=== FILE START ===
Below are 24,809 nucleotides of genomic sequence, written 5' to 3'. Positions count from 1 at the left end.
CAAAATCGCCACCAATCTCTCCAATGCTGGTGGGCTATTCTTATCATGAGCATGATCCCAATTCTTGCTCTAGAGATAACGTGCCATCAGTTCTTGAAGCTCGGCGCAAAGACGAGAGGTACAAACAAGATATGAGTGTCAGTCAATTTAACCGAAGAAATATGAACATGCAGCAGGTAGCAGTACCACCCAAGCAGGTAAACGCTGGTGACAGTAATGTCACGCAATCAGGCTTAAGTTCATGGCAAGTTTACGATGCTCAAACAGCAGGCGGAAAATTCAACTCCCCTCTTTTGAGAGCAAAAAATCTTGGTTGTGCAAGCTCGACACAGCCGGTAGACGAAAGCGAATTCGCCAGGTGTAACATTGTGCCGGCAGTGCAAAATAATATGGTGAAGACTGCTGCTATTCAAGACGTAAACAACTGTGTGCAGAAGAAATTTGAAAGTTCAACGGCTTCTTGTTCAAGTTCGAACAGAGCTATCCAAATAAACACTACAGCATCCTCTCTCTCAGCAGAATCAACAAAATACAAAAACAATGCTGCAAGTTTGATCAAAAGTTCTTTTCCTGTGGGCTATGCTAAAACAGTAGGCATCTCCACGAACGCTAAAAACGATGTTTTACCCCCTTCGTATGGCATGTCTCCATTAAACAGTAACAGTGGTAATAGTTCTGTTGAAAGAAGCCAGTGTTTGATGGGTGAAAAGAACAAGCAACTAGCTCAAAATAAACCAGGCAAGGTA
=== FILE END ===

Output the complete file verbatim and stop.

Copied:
Below are 24,809 nucleotides of genomic sequence, written 5' to 3'. Positions count from 1 at the left end.
CAAAATCGCCACCAATCTCTCCAATGCTGGTGGGCTATTCTTATCATGAGCATGATCCCAATTCTTGCTCTAGAGATAACGTGCCATCAGTTCTTGAAGCTCGGCGCAAAGACGAGAGGTACAAACAAGATATGAGTGTCAGTCAATTTAACCGAAGAAATATGAACATGCAGCAGGTAGCAGTACCACCCAAGCAGGTAAACGCTGGTGACAGTAATGTCACGCAATCAGGCTTAAGTTCATGGCAAGTTTACGATGCTCAAACAGCAGGCGGAAAATTCAACTCCCCTCTTTTGAGAGCAAAAAATCTTGGTTGTGCAAGCTCGACACAGCCGGTAGACGAAAGCGAATTCGCCAGGTGTAACATTGTGCCGGCAGTGCAAAATAATATGGTGAAGACTGCTGCTATTCAAGACGTAAACAACTGTGTGCAGAAGAAATTTGAAAGTTCAACGGCTTCTTGTTCAAGTTCGAACAGAGCTATCCAAATAAACACTACAGCATCCTCTCTCTCAGCAGAATCAACAAAATACAAAAACAATGCTGCAAGTTTGATCAAAAGTTCTTTTCCTGTGGGCTATGCTAAAACAGTAGGCATCTCCACGAACGCTAAAAACGATGTTTTACCCCCTTCGTATGGCATGTCTCCATTAAACAGTAACAGTGGTAATAGTTCTGTTGAAAGAAGCCAGTGTTTGATGGGTGAAAAGAACAAGCAACTAGCTCAAAATAAACCAGGCAAGGTA